Being in a car accident in Florida is scary enough, but it gets even more worrisome when you are the driver at fault. That is because, on top of your possible injuries and the damage to your car, you also have to contend with the possibility of being sued by the driver of the car that you hit.
If you are being sued after being found to be at fault for a car accident in Florida, a Tallahassee car accident lawyer can give you the best legal guidance on how to proceed. You want someone who knows the law and can help you defend your rights.
Can the injured party sue you after an accident in Florida?
In Florida, whoever is injured in a car accident is entitled to sue the driver who is found to be at fault. And if the driver was not driving their own car, the lawsuit can extend to the vehicle owner. Additionally, even if the driver at fault carries insurance, a claim can be filed against both the driver and the vehicle’s owner. Although, in general, cases settle within the limits of the insurance policy, when they do not, a personal lawsuit can be filed.
Can I be sued even after my insurance has paid the claim?
Generally speaking, you cannot be sued once your insurance has paid. Once your insurance has settled with the injured party in the car accident, they will include a waiver of all claims by that person. This simply means that whoever was injured in the car accident cannot later file a suit against you or the owner of the vehicle if you crashed a car that was not yours.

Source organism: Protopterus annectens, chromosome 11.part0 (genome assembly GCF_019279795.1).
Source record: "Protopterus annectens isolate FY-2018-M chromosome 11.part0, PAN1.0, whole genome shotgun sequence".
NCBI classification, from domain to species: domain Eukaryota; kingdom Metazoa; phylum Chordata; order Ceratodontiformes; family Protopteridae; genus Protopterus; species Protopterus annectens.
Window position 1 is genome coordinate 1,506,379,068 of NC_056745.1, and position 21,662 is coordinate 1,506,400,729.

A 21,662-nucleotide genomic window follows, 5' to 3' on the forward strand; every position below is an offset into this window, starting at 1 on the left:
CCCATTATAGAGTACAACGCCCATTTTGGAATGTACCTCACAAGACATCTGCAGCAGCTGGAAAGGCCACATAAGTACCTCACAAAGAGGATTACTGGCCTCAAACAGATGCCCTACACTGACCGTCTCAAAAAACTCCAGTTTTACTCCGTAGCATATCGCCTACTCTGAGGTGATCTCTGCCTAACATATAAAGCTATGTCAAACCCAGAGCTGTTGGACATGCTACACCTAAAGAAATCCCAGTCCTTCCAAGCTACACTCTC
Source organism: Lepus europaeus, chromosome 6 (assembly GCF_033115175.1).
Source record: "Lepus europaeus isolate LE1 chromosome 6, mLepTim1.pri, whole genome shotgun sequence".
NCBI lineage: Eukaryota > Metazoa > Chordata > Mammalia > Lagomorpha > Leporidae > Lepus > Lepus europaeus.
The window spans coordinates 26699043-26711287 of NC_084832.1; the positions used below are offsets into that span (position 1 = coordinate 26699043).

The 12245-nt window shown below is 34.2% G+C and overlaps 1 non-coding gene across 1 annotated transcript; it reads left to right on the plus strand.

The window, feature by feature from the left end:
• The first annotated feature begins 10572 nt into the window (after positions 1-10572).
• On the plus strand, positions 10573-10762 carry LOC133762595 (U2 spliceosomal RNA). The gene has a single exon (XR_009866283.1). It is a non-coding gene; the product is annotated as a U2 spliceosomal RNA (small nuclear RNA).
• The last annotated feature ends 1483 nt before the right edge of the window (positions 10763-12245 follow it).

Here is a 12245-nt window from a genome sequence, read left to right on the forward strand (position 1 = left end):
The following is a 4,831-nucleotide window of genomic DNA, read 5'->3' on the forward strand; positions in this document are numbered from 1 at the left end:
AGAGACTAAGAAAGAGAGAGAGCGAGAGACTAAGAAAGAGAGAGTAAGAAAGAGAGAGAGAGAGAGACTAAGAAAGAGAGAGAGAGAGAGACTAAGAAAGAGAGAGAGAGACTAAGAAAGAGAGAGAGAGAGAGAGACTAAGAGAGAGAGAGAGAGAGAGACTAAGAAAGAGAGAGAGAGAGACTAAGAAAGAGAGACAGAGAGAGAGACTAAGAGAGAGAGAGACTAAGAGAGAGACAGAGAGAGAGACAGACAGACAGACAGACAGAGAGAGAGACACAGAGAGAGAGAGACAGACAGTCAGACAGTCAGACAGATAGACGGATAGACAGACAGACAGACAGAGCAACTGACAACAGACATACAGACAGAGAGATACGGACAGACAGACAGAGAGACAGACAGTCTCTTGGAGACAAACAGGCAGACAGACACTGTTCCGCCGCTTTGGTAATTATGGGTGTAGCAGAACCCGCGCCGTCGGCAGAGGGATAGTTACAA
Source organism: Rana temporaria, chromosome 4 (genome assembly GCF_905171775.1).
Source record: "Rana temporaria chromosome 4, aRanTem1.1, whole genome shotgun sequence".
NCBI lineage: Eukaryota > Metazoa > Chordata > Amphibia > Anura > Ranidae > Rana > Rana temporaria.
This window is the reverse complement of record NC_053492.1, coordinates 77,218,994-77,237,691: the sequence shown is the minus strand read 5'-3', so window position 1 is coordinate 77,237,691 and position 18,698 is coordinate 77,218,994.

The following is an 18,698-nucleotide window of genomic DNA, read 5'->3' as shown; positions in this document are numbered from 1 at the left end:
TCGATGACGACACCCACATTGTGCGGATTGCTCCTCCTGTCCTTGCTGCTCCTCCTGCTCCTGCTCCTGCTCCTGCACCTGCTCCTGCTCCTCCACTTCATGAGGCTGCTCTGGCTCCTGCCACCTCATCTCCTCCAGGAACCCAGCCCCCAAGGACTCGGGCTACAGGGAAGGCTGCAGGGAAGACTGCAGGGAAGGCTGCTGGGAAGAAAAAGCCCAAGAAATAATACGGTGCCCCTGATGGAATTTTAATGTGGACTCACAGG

Still, there are cases where the extent and severity of the injuries are such that a relatively low insurance limit will be insufficient. Even after a settlement, the waiver will not be included. If so, the injured party can still sue you even after receiving a payout from the insurance company.
How long after the accident can I be sued when I am at fault?
Section 95.11 of the Florida Law stipulates that whoever sustains injuries after a car accident has up to 4 years to sue the driver who was at fault. This time limit is the same as the statute of limitations marks for personal injury claims after a car accident.
What happens if I am sued and I lose the lawsuit?
In Florida, losing a car accident lawsuit makes the injured party a judgment creditor. They have at their disposal several different judgment collection tools to collect on the judgment at their disposal.
If you fail to pay because you are unable to do so, you may be scared of the possibility that the other party will sue you again to get a judgment against you for non-payment. Should this happen to you, you must understand that the law in Florida cannot impose criminal liability for a civil money judgment. In other words, they cannot have you arrested for non-payment.
The creditor may stop all efforts to collect if they discover that you simply lack the financial means to cover the payments. In other cases, they stop trying to collect because they understand that the likely outcome of their efforts will be to force you to declare bankruptcy. If you truly have no more cash or assets, the judgment creditor may stop all attempts to collect since it would only cost them more money if they persist.
How would my creditor discover what assets I have?
There are several discovery tools for your creditor to get a clear picture of your financial landscape. You can be made to produce documents, made to answer interrogatories, or required to give a deposition under oath. Once your assets have been identified and located, they can be seized and liquidated.
Is there any way for me to legally protect my assets?
You must take action to protect your assets. However, the purpose of these actions should not be about hiding them but about structuring them so that they are protected against creditors. In this sense, Florida is known for having some of the strongest asset protection tools in the country.
A tax advisor, financial planner, or estate lawyer can offer you different suggestions regarding putting in place protections for your assets, keeping them away from creditors if you are sued.